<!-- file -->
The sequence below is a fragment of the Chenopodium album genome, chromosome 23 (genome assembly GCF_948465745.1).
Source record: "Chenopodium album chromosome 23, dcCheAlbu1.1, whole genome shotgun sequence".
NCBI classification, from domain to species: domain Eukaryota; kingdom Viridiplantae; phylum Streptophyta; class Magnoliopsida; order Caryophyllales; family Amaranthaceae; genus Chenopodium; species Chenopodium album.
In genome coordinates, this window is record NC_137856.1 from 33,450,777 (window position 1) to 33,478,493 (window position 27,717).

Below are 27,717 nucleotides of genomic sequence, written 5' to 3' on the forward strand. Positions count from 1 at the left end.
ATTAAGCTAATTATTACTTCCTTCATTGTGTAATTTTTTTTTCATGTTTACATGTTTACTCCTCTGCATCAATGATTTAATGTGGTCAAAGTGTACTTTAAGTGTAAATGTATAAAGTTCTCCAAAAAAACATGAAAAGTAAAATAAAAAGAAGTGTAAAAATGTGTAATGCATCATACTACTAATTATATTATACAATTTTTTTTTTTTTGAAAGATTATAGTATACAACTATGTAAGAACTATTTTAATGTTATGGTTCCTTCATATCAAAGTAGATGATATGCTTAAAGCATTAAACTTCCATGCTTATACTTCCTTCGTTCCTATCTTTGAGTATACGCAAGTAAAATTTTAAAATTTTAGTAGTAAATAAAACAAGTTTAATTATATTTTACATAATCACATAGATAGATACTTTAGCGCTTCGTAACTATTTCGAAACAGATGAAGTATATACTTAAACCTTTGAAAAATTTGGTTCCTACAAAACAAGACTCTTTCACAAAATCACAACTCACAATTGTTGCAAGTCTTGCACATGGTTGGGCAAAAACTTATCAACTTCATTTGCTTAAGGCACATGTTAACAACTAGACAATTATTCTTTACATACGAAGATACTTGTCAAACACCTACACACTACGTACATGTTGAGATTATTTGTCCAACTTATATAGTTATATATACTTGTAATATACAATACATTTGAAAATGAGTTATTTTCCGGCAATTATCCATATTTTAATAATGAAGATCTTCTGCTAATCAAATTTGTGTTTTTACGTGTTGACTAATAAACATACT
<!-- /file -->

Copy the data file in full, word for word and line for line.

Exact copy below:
The sequence below is a fragment of the Chenopodium album genome, chromosome 23 (genome assembly GCF_948465745.1).
Source record: "Chenopodium album chromosome 23, dcCheAlbu1.1, whole genome shotgun sequence".
NCBI classification, from domain to species: domain Eukaryota; kingdom Viridiplantae; phylum Streptophyta; class Magnoliopsida; order Caryophyllales; family Amaranthaceae; genus Chenopodium; species Chenopodium album.
In genome coordinates, this window is record NC_137856.1 from 33,450,777 (window position 1) to 33,478,493 (window position 27,717).

Below are 27,717 nucleotides of genomic sequence, written 5' to 3' on the forward strand. Positions count from 1 at the left end.
ATTAAGCTAATTATTACTTCCTTCATTGTGTAATTTTTTTTTCATGTTTACATGTTTACTCCTCTGCATCAATGATTTAATGTGGTCAAAGTGTACTTTAAGTGTAAATGTATAAAGTTCTCCAAAAAAACATGAAAAGTAAAATAAAAAGAAGTGTAAAAATGTGTAATGCATCATACTACTAATTATATTATACAATTTTTTTTTTTTTGAAAGATTATAGTATACAACTATGTAAGAACTATTTTAATGTTATGGTTCCTTCATATCAAAGTAGATGATATGCTTAAAGCATTAAACTTCCATGCTTATACTTCCTTCGTTCCTATCTTTGAGTATACGCAAGTAAAATTTTAAAATTTTAGTAGTAAATAAAACAAGTTTAATTATATTTTACATAATCACATAGATAGATACTTTAGCGCTTCGTAACTATTTCGAAACAGATGAAGTATATACTTAAACCTTTGAAAAATTTGGTTCCTACAAAACAAGACTCTTTCACAAAATCACAACTCACAATTGTTGCAAGTCTTGCACATGGTTGGGCAAAAACTTATCAACTTCATTTGCTTAAGGCACATGTTAACAACTAGACAATTATTCTTTACATACGAAGATACTTGTCAAACACCTACACACTACGTACATGTTGAGATTATTTGTCCAACTTATATAGTTATATATACTTGTAATATACAATACATTTGAAAATGAGTTATTTTCCGGCAATTATCCATATTTTAATAATGAAGATCTTCTGCTAATCAAATTTGTGTTTTTACGTGTTGACTAATAAACATACT